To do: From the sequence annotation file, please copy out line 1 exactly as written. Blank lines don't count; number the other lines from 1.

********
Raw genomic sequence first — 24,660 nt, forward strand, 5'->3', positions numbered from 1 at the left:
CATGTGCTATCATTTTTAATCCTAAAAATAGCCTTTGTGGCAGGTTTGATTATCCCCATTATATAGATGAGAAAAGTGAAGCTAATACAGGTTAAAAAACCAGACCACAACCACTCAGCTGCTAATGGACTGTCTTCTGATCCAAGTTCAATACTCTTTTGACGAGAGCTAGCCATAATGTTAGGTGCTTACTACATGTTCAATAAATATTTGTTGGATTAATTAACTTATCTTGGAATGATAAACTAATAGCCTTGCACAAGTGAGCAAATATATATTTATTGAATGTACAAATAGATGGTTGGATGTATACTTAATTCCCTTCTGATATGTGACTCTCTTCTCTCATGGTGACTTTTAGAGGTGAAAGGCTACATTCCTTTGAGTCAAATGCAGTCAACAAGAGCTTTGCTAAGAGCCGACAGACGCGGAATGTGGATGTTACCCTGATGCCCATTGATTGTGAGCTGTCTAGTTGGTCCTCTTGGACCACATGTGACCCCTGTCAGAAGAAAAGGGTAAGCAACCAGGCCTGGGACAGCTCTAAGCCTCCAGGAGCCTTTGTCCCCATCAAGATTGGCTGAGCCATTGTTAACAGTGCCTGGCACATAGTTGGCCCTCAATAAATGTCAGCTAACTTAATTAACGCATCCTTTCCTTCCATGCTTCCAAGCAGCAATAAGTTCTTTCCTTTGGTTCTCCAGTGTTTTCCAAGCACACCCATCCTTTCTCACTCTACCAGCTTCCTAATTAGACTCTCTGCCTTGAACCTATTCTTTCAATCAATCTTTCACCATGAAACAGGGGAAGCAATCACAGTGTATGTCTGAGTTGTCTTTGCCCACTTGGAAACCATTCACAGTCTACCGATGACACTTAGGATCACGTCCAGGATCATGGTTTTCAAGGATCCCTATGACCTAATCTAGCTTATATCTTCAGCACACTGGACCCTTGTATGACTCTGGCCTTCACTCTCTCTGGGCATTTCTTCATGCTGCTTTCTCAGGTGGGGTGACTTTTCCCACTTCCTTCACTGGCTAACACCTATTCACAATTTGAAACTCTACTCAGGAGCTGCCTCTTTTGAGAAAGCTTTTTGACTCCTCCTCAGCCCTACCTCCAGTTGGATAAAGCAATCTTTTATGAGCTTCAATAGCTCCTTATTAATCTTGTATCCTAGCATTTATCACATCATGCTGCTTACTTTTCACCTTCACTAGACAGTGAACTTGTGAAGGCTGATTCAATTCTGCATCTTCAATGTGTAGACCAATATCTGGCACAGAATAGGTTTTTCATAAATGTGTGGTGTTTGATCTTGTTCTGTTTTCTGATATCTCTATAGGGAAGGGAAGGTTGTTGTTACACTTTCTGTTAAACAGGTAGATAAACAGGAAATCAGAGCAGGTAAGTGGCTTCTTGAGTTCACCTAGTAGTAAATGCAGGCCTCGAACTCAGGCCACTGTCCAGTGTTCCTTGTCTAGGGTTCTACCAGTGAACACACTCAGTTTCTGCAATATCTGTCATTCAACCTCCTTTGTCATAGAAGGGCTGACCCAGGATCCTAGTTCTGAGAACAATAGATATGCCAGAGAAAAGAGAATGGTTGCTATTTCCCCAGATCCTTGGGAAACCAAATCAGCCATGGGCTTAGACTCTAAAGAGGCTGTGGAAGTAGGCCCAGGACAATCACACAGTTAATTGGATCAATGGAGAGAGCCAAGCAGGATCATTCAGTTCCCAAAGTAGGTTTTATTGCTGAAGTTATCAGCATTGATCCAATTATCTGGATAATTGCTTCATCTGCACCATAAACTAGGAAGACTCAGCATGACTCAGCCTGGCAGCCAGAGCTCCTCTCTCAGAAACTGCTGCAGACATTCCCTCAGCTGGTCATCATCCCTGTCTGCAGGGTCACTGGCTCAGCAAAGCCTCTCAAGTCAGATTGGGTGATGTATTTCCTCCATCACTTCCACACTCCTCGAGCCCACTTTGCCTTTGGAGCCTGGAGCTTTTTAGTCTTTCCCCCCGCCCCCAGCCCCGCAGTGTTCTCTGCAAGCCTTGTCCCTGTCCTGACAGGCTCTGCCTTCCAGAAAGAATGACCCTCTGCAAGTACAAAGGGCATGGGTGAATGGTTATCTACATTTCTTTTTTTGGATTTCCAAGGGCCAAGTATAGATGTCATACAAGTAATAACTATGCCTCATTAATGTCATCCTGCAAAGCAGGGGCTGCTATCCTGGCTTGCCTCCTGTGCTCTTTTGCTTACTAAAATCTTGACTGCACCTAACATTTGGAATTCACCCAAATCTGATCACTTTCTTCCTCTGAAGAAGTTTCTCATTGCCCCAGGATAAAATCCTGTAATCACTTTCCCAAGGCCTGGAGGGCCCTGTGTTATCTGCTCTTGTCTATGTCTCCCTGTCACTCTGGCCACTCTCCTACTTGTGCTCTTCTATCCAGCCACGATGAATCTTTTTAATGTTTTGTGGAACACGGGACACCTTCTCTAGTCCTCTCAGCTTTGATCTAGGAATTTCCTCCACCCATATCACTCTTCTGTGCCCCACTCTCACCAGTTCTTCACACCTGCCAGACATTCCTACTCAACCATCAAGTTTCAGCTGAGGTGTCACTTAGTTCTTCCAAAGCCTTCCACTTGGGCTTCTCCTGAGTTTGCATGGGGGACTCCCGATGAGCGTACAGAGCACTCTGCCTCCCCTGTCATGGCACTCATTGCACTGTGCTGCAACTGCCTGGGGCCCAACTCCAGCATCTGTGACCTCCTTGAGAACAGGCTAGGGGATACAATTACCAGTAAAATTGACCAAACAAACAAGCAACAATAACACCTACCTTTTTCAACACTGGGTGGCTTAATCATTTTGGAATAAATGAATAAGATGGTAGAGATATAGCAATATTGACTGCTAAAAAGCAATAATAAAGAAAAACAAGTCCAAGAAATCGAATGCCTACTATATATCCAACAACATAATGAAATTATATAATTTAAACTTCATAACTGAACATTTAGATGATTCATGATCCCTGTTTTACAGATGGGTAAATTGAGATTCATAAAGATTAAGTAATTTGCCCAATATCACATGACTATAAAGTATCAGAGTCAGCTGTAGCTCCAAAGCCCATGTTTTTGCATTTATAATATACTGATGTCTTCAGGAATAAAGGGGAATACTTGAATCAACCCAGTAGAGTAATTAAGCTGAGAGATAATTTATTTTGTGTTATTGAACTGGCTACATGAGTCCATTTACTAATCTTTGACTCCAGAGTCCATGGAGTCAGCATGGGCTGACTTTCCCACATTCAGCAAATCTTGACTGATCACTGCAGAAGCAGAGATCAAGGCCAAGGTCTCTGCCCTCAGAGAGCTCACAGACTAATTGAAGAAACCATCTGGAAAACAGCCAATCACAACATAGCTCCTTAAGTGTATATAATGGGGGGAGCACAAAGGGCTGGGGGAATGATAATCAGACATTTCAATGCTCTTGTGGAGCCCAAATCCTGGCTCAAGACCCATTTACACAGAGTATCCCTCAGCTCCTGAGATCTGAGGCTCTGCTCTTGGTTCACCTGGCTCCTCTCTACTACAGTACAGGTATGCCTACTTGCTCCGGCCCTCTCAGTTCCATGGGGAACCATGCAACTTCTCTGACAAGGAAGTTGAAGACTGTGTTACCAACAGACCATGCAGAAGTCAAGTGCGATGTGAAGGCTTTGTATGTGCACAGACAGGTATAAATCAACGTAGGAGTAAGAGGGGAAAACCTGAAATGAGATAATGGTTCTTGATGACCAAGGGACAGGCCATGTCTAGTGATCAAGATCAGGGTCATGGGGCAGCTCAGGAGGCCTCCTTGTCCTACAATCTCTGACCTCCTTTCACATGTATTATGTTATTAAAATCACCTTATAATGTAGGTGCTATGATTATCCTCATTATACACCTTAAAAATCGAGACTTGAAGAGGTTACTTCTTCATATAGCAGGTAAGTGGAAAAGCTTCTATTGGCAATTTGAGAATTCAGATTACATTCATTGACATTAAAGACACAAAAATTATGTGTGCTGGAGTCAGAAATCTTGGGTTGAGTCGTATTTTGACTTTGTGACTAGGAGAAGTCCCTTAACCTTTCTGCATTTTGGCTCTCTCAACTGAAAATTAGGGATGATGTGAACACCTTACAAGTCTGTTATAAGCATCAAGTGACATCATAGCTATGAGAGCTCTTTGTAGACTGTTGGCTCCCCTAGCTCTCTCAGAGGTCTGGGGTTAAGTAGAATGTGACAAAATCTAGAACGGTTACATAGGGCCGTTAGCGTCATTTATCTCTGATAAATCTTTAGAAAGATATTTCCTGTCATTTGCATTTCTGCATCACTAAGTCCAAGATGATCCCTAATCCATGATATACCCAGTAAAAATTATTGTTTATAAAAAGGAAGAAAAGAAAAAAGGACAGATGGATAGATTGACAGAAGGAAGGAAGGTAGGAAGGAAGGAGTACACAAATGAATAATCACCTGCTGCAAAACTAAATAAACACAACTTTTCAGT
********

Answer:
Raw genomic sequence first — 24,660 nt, forward strand, 5'->3', positions numbered from 1 at the left: